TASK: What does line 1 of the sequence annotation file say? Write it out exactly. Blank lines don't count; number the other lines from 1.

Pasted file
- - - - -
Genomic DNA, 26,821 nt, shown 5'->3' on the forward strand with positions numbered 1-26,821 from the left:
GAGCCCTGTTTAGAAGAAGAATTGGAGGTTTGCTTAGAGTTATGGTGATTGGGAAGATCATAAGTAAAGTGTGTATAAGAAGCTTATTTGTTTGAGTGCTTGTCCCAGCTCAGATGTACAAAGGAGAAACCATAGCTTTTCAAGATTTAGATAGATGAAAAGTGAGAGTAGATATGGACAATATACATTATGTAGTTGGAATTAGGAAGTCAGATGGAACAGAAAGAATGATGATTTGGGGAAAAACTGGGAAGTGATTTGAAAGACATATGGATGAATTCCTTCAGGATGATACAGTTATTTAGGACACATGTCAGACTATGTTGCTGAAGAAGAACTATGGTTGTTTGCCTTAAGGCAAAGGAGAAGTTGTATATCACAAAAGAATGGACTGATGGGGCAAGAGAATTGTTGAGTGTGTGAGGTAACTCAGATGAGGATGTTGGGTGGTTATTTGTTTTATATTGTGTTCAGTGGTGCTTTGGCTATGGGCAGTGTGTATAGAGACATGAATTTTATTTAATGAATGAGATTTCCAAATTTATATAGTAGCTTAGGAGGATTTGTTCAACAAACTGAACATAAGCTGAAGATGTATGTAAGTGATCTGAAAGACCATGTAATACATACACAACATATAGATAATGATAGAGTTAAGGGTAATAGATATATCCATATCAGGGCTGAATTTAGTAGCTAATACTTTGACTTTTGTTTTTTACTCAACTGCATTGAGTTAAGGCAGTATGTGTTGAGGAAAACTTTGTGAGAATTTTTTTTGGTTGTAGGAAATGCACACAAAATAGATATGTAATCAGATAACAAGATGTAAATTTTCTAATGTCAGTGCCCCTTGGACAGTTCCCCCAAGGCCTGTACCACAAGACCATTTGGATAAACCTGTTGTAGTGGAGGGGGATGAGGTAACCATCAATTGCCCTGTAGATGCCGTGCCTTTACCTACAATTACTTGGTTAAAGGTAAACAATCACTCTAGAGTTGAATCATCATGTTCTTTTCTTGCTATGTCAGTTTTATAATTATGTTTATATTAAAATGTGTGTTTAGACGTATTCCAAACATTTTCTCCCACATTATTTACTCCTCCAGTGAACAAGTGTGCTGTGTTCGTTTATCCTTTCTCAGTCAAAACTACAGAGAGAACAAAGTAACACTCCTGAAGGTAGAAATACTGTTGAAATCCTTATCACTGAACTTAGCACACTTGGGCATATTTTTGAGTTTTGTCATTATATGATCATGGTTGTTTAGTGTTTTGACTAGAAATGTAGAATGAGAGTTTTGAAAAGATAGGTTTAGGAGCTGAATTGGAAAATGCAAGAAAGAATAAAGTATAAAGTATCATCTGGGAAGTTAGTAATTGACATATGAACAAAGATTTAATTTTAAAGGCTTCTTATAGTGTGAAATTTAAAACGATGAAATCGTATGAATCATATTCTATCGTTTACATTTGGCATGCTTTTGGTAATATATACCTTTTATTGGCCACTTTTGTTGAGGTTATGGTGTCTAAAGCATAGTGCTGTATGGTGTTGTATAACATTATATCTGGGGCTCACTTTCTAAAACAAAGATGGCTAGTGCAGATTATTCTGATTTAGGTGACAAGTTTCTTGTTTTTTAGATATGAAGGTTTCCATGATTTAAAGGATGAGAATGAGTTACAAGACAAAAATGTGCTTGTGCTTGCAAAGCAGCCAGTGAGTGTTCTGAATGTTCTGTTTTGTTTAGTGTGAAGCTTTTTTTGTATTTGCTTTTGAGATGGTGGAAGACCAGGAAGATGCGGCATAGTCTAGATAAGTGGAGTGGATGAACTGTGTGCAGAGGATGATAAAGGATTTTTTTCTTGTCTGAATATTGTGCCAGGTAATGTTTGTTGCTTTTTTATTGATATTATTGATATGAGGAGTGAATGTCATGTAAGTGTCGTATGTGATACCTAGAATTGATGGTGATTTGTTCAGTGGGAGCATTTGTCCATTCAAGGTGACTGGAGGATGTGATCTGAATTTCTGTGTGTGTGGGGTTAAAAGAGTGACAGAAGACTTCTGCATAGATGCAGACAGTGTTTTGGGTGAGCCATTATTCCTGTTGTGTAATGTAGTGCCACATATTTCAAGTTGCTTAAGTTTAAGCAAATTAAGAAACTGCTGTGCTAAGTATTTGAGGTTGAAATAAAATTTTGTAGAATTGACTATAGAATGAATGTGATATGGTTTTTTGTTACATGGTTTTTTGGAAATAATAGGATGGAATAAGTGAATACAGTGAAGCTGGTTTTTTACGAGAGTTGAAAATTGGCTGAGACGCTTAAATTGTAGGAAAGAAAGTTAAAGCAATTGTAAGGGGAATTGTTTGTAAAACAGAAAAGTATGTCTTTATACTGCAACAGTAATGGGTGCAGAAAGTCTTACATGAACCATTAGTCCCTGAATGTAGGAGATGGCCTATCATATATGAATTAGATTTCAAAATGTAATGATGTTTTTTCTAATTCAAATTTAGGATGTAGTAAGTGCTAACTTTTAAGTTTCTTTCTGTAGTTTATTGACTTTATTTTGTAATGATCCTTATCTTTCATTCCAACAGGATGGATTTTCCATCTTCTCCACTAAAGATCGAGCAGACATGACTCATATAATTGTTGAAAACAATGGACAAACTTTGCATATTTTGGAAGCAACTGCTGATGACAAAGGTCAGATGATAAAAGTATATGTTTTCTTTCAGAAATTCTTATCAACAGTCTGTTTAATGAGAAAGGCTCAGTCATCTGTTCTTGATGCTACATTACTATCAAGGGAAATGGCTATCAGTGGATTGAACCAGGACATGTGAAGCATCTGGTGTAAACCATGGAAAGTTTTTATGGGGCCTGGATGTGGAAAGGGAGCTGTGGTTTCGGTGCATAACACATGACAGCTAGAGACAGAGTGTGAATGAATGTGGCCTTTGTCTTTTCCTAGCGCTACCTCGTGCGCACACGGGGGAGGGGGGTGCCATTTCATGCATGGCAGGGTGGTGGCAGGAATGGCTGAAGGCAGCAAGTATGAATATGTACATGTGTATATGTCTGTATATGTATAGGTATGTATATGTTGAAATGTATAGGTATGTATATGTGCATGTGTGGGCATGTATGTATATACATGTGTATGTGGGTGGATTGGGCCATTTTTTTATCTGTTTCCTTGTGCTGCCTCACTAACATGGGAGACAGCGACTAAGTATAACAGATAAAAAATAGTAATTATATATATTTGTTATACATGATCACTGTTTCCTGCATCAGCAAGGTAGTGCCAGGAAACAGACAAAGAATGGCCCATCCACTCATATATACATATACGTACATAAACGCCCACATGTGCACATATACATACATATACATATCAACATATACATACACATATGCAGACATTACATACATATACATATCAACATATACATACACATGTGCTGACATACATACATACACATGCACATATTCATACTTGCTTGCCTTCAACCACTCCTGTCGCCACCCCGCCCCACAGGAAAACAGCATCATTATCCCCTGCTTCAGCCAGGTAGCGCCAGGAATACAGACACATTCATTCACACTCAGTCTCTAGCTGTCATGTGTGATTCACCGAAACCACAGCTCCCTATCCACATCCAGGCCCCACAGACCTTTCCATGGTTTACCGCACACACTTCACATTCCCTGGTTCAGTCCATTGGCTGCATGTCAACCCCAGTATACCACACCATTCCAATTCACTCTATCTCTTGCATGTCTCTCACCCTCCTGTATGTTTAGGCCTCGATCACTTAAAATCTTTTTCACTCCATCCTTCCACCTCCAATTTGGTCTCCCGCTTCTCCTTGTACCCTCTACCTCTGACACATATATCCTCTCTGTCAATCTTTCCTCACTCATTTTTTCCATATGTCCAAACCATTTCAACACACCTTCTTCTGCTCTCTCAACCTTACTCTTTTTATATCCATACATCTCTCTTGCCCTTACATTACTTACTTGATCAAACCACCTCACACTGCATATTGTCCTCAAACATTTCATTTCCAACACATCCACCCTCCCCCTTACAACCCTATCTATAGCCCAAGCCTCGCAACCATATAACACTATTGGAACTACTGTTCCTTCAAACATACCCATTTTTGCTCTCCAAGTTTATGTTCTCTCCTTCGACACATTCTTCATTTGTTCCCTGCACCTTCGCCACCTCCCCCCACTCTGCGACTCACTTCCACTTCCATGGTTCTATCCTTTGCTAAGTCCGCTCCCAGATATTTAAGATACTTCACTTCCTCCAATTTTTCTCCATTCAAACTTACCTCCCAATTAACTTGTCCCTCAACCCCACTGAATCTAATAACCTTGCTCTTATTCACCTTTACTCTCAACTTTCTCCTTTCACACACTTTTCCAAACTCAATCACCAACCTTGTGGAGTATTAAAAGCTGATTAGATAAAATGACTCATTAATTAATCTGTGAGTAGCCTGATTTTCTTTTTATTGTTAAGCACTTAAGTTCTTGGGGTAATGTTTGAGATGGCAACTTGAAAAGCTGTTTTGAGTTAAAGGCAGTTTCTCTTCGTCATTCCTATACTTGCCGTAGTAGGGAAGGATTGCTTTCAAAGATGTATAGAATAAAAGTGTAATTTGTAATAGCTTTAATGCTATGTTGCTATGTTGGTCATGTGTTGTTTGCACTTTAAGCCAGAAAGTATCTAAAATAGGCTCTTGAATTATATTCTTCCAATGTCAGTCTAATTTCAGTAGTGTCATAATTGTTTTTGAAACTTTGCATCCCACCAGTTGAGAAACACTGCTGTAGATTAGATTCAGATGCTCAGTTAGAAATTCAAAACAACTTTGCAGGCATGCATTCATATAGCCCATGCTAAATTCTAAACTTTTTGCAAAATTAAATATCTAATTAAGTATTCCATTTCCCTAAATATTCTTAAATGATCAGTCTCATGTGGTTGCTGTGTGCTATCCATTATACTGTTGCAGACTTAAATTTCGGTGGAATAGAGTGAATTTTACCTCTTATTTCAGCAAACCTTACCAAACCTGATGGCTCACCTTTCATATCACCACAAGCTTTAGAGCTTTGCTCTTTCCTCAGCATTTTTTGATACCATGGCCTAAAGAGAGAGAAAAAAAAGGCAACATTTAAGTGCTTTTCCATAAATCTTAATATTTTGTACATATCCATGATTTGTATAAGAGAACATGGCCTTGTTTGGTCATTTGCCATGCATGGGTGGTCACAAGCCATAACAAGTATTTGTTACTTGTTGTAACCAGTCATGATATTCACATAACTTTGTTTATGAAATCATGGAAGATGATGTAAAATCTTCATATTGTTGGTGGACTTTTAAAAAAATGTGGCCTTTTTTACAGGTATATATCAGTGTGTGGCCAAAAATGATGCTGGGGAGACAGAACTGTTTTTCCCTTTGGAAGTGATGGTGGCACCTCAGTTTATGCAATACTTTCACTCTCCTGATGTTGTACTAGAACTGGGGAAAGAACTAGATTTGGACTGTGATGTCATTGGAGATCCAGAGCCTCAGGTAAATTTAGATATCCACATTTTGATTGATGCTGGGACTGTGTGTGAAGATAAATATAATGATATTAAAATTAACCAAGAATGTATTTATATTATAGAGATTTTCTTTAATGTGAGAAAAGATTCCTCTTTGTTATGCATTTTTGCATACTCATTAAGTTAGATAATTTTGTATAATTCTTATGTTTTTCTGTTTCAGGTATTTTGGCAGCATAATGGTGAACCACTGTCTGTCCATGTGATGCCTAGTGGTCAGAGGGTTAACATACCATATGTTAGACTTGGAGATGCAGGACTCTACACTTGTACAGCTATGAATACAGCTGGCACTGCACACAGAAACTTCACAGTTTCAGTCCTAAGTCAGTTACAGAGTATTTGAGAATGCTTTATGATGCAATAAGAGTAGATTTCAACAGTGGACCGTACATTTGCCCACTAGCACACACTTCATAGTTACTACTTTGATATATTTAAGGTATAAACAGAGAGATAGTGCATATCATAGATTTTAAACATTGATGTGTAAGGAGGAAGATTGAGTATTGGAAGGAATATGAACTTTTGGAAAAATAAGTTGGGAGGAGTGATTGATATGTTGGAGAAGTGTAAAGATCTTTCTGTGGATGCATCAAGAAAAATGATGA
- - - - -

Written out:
Genomic DNA, 26,821 nt, shown 5'->3' on the forward strand with positions numbered 1-26,821 from the left: